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Citation Success: Evidence from Economic History Journal Publications

Gianfranco Di Vaio (), Daniel Waldenström and Jacob Weisdorf

No 10-01, Discussion Papers from University of Copenhagen. Department of Economics

Abstract: This study analyses determinants of citation success among authors publishing in economic history journals. Bibliometric features, like article length and number of authors, are positively correlated with the citation rate up to a certain point. Remarkably, publishing in top-ranked journals hardly affects citations. In regard to author-specific characteristics, male authors, full professors and authors working economics or history departments, and authors employed in Anglo-Saxon countries, are more likely to get cited than others. As a ‘shortcut’ to citation success, we find that research diffusion, measured by number of presentations and people mentioned in acknowledgement, boosts the citation rate.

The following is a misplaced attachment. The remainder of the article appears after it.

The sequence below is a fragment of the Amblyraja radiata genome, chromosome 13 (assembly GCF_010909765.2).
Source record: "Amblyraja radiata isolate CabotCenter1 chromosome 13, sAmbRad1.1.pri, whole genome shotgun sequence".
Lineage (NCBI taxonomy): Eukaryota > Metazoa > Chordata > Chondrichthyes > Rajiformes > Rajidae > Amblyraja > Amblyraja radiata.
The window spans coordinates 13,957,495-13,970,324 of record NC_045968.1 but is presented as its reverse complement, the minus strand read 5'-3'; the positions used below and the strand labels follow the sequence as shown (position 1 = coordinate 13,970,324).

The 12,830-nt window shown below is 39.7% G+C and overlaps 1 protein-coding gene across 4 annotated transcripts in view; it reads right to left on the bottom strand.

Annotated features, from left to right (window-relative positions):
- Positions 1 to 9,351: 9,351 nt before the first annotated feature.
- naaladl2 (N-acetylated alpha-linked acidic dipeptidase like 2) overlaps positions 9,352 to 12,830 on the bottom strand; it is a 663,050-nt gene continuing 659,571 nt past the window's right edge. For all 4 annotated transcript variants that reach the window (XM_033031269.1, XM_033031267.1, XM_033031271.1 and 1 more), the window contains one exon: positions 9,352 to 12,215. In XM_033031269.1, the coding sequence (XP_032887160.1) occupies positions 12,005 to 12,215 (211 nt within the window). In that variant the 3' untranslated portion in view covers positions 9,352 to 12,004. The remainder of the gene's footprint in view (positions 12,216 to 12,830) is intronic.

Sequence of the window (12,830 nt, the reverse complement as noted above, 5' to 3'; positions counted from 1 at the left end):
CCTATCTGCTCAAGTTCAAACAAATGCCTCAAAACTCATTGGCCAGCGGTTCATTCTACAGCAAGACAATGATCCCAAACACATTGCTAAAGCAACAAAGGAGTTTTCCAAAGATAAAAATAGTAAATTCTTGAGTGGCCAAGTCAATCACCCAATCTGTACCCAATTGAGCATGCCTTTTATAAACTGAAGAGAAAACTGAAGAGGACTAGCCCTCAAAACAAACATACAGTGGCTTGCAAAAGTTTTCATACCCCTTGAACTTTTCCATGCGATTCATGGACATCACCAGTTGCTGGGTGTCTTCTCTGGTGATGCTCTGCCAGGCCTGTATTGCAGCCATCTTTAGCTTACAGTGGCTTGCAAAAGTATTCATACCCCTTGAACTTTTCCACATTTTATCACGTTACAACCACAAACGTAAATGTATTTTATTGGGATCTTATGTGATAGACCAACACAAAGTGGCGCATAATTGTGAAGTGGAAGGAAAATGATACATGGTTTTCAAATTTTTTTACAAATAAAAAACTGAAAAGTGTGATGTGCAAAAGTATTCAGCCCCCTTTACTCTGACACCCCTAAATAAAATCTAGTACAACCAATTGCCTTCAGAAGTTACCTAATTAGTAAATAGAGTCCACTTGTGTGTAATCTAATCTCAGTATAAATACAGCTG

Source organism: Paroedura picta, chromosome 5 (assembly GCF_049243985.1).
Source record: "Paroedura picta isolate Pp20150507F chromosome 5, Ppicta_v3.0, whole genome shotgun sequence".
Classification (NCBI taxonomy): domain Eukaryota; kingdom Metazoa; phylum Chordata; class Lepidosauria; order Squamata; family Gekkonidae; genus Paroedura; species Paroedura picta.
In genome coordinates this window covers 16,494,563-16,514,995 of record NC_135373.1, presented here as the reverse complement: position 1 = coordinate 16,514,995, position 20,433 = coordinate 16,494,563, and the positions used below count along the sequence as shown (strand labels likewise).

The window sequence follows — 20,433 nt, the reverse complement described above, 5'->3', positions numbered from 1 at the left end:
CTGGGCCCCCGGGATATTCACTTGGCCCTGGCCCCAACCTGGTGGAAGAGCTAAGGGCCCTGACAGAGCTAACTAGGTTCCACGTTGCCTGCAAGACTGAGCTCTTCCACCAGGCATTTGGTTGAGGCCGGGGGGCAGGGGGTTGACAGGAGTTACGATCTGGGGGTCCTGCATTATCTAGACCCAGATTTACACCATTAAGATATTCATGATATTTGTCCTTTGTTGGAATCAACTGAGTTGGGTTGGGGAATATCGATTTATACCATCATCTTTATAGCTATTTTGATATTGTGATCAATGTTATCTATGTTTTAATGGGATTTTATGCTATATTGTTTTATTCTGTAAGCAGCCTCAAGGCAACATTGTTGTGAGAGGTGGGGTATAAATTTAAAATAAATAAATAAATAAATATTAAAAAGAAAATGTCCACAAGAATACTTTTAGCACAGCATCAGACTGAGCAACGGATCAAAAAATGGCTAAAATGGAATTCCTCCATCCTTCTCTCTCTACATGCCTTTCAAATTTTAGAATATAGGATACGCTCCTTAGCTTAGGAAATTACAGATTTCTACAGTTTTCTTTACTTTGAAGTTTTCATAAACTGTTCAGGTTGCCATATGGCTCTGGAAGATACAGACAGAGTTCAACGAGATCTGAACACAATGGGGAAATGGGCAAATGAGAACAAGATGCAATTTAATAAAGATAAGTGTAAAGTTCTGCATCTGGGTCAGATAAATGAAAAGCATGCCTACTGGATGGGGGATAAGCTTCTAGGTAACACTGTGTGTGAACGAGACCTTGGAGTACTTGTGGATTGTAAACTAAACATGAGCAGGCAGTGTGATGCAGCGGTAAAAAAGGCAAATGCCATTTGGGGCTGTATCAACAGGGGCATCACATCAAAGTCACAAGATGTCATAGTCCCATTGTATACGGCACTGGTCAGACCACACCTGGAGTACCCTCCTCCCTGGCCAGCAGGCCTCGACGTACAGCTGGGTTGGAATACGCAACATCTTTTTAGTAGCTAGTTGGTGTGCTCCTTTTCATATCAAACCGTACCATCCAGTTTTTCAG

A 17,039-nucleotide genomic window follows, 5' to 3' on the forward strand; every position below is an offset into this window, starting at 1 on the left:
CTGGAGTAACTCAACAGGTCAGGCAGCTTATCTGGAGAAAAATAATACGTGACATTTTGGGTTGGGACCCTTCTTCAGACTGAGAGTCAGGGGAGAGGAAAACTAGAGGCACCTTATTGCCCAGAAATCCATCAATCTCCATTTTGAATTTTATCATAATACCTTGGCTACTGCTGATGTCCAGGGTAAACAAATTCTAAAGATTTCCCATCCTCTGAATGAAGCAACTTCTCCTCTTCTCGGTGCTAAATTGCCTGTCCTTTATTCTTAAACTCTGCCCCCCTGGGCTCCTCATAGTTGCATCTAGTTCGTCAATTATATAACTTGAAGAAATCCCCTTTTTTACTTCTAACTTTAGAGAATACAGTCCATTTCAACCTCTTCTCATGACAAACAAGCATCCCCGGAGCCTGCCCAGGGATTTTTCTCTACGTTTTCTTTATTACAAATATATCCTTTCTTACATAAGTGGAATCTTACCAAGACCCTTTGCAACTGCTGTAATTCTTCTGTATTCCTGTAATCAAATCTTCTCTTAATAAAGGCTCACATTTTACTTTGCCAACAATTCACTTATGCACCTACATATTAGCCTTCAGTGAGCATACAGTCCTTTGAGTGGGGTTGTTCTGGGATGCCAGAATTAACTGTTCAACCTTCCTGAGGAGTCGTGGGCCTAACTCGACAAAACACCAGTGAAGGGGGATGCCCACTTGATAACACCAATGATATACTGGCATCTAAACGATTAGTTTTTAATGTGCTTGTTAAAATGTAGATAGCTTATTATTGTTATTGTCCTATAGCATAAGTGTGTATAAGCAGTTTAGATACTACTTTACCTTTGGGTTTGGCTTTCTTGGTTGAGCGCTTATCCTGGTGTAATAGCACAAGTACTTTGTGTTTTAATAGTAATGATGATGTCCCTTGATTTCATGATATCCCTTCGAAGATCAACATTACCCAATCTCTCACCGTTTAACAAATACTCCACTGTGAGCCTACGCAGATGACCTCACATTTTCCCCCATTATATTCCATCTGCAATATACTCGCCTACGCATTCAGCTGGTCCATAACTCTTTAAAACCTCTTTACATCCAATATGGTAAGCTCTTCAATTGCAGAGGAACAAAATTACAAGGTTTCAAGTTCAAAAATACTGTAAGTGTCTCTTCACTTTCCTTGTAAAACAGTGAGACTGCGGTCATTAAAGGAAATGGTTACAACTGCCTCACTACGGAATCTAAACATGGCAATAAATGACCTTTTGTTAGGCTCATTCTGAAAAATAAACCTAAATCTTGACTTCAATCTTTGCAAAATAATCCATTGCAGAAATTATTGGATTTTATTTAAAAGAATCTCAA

Keywords: bibliometrics; citation analysis; citation success; economic history; scientometrics; Poisson regression (search for similar items in EconPapers)
JEL-codes: A10 A11 A14 N10 (search for similar items in EconPapers)
Pages: 14 pages
Date: 2009-11
New Economics Papers: this item is included in nep-hpe and nep-sog
References: View references in EconPapers View complete reference list from CitEc
Citations: View citations in EconPapers (1)

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http://www.econ.ku.dk/english/research/publications/wp/dp_2010/1001.pdf/ (application/pdf)

Related works:
Journal Article: Citation success: Evidence from economic history journal publications (2012) Downloads
Working Paper: Citation Success: Evidence from Economic History Journal Publications (2011) Downloads
Working Paper: Citation Success: Evidence from Economic History Journal Publications (2010) Downloads
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Persistent link: https://EconPapers.repec.org/RePEc:kud:kuiedp:1001

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